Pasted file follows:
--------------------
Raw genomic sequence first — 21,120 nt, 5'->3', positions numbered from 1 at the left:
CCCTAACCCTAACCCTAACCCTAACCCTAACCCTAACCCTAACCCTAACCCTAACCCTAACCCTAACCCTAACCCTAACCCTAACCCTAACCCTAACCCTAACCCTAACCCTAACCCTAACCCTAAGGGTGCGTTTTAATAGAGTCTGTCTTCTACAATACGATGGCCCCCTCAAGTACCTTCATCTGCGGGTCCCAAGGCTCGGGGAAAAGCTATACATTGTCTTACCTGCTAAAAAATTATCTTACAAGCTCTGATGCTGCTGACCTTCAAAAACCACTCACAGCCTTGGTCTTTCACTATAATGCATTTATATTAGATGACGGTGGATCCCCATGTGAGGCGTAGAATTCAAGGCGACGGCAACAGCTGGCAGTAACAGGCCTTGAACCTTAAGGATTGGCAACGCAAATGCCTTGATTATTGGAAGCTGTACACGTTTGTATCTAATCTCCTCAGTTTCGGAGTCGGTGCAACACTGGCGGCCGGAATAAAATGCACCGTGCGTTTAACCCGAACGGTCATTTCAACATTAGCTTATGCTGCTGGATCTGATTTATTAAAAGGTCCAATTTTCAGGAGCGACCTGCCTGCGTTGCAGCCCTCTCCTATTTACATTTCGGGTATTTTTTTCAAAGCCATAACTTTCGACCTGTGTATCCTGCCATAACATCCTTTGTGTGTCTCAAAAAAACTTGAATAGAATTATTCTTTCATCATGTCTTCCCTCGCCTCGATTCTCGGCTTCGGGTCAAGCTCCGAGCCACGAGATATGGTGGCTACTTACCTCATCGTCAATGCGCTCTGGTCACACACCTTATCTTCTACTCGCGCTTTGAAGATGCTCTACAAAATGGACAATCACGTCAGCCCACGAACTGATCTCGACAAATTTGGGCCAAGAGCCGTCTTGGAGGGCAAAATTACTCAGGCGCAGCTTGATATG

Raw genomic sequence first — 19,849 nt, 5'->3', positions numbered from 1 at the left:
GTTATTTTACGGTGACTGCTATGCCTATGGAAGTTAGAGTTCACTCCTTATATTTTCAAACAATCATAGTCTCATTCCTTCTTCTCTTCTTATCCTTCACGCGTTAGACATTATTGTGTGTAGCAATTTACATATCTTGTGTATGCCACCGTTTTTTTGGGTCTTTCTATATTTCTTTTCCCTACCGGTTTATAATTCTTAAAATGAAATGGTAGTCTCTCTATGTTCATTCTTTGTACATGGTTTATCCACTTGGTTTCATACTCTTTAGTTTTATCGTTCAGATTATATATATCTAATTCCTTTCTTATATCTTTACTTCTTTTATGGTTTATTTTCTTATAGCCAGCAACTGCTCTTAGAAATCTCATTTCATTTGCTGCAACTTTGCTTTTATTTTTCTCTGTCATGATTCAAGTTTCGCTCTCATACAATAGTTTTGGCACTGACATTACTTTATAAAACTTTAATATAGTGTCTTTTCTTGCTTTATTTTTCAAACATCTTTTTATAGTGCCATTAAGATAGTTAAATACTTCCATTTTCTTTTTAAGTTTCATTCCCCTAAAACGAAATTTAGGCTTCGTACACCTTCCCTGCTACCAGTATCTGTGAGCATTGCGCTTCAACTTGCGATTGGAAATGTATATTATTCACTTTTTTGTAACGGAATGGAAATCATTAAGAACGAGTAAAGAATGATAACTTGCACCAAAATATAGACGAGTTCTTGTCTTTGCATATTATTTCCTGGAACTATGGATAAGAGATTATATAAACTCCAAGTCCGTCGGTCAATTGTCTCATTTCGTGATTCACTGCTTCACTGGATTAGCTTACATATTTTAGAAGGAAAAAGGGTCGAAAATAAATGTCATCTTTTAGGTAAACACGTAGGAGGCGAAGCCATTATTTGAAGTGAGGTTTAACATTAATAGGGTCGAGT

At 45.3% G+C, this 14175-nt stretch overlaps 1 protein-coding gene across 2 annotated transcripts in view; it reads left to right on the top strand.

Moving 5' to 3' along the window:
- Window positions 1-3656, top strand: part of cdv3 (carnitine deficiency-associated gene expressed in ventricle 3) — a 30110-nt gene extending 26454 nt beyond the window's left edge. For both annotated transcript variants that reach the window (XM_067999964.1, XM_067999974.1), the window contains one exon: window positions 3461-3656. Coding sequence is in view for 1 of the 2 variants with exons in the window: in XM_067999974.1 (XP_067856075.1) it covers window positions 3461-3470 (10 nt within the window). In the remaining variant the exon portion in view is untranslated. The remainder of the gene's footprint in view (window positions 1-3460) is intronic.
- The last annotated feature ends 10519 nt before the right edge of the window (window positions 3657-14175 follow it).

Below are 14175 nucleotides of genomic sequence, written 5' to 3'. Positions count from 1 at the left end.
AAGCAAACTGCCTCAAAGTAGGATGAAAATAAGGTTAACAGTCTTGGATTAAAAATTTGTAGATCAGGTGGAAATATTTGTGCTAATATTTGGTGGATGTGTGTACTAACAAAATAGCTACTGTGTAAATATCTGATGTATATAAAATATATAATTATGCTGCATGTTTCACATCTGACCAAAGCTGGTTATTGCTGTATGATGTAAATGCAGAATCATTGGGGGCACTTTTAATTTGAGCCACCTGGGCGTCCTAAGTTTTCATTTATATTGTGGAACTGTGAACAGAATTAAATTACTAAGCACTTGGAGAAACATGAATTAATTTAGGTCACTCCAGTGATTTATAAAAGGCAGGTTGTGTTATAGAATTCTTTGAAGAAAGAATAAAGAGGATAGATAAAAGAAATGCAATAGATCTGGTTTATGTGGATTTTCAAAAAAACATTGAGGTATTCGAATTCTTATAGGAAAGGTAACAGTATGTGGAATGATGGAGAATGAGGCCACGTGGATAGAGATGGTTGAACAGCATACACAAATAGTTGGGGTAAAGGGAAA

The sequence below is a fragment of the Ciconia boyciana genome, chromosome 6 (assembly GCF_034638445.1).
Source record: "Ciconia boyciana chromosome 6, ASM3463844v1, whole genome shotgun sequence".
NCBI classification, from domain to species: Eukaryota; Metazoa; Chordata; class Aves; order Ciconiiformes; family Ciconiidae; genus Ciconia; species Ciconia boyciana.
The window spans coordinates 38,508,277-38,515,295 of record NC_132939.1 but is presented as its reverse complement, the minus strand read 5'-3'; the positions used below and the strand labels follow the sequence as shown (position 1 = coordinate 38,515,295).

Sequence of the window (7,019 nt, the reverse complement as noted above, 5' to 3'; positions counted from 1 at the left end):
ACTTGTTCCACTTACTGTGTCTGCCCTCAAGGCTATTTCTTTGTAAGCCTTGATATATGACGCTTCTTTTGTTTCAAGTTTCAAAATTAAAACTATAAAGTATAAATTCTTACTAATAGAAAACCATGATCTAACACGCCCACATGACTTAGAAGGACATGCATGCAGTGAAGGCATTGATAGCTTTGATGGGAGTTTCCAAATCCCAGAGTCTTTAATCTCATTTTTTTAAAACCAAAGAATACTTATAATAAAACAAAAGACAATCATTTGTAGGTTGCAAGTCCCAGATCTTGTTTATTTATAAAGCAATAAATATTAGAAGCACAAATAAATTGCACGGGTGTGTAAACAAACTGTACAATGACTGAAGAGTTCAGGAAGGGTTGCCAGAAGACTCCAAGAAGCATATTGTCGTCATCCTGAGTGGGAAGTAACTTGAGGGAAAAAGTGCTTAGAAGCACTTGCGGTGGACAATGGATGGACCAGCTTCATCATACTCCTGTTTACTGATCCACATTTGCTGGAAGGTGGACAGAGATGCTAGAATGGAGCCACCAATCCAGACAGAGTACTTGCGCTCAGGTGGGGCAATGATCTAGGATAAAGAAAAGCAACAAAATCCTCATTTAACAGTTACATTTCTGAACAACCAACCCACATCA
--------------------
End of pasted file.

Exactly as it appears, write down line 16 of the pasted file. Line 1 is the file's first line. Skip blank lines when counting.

ACTTGTTCCACTTACTGTGTCTGCCCTCAAGGCTATTTCTTTGTAAGCCTTGATATATGACGCTTCTTTTGTTTCAAGTTTCAAAATTAAAACTATAAAGTATAAATTCTTACTAATAGAAAACCATGATCTAACACGCCCACATGACTTAGAAGGACATGCATGCAGTGAAGGCATTGATAGCTTTGATGGGAGTTTCCAAATCCCAGAGTCTTTAATCTCATTTTTTTAAAACCAAAGAATACTTATAATAAAACAAAAGACAATCATTTGTAGGTTGCAAGTCCCAGATCTTGTTTATTTATAAAGCAATAAATATTAGAAGCACAAATAAATTGCACGGGTGTGTAAACAAACTGTACAATGACTGAAGAGTTCAGGAAGGGTTGCCAGAAGACTCCAAGAAGCATATTGTCGTCATCCTGAGTGGGAAGTAACTTGAGGGAAAAAGTGCTTAGAAGCACTTGCGGTGGACAATGGATGGACCAGCTTCATCATACTCCTGTTTACTGATCCACATTTGCTGGAAGGTGGACAGAGATGCTAGAATGGAGCCACCAATCCAGACAGAGTACTTGCGCTCAGGTGGGGCAATGATCTAGGATAAAGAAAAGCAACAAAATCCTCATTTAACAGTTACATTTCTGAACAACCAACCCACATCA